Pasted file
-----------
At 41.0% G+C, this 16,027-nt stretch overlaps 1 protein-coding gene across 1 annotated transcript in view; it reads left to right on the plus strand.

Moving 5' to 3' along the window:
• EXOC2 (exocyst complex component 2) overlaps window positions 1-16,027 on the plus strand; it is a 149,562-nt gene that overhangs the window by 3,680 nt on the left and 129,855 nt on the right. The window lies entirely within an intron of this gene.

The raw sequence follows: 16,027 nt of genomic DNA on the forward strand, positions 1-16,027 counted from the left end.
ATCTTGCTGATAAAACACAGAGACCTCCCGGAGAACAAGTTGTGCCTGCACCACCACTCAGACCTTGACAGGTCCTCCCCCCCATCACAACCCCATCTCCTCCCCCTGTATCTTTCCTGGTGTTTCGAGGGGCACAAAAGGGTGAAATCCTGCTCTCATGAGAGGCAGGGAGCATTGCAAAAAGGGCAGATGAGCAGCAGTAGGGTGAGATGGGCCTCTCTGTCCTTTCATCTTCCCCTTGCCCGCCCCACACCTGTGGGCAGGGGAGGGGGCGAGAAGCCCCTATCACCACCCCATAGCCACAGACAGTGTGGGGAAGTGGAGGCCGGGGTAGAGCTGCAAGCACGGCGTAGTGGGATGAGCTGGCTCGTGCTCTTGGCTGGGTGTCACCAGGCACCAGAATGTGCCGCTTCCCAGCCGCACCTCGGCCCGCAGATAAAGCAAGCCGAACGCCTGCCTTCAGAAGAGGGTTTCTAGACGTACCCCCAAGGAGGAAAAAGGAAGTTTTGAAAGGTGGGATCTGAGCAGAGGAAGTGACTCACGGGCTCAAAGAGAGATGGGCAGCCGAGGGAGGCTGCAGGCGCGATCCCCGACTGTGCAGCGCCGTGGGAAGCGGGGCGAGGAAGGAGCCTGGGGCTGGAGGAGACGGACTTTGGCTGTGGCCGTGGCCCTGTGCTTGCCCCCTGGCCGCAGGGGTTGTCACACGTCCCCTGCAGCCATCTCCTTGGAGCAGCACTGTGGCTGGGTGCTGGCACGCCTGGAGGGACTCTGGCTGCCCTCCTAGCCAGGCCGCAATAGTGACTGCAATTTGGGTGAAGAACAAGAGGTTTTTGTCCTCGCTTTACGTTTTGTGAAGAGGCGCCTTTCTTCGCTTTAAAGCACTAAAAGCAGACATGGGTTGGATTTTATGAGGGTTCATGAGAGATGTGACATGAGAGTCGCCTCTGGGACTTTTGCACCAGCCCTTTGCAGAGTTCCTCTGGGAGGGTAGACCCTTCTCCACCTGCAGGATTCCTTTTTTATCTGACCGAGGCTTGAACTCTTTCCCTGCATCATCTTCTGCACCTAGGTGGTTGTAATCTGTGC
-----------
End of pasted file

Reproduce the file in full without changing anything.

At 41.0% G+C, this 16,027-nt stretch overlaps 1 protein-coding gene across 1 annotated transcript in view; it reads left to right on the plus strand.

Moving 5' to 3' along the window:
• EXOC2 (exocyst complex component 2) overlaps window positions 1-16,027 on the plus strand; it is a 149,562-nt gene that overhangs the window by 3,680 nt on the left and 129,855 nt on the right. The window lies entirely within an intron of this gene.

The raw sequence follows: 16,027 nt of genomic DNA on the forward strand, positions 1-16,027 counted from the left end.
ATCTTGCTGATAAAACACAGAGACCTCCCGGAGAACAAGTTGTGCCTGCACCACCACTCAGACCTTGACAGGTCCTCCCCCCCATCACAACCCCATCTCCTCCCCCTGTATCTTTCCTGGTGTTTCGAGGGGCACAAAAGGGTGAAATCCTGCTCTCATGAGAGGCAGGGAGCATTGCAAAAAGGGCAGATGAGCAGCAGTAGGGTGAGATGGGCCTCTCTGTCCTTTCATCTTCCCCTTGCCCGCCCCACACCTGTGGGCAGGGGAGGGGGCGAGAAGCCCCTATCACCACCCCATAGCCACAGACAGTGTGGGGAAGTGGAGGCCGGGGTAGAGCTGCAAGCACGGCGTAGTGGGATGAGCTGGCTCGTGCTCTTGGCTGGGTGTCACCAGGCACCAGAATGTGCCGCTTCCCAGCCGCACCTCGGCCCGCAGATAAAGCAAGCCGAACGCCTGCCTTCAGAAGAGGGTTTCTAGACGTACCCCCAAGGAGGAAAAAGGAAGTTTTGAAAGGTGGGATCTGAGCAGAGGAAGTGACTCACGGGCTCAAAGAGAGATGGGCAGCCGAGGGAGGCTGCAGGCGCGATCCCCGACTGTGCAGCGCCGTGGGAAGCGGGGCGAGGAAGGAGCCTGGGGCTGGAGGAGACGGACTTTGGCTGTGGCCGTGGCCCTGTGCTTGCCCCCTGGCCGCAGGGGTTGTCACACGTCCCCTGCAGCCATCTCCTTGGAGCAGCACTGTGGCTGGGTGCTGGCACGCCTGGAGGGACTCTGGCTGCCCTCCTAGCCAGGCCGCAATAGTGACTGCAATTTGGGTGAAGAACAAGAGGTTTTTGTCCTCGCTTTACGTTTTGTGAAGAGGCGCCTTTCTTCGCTTTAAAGCACTAAAAGCAGACATGGGTTGGATTTTATGAGGGTTCATGAGAGATGTGACATGAGAGTCGCCTCTGGGACTTTTGCACCAGCCCTTTGCAGAGTTCCTCTGGGAGGGTAGACCCTTCTCCACCTGCAGGATTCCTTTTTTATCTGACCGAGGCTTGAACTCTTTCCCTGCATCATCTTCTGCACCTAGGTGGTTGTAATCTGTGC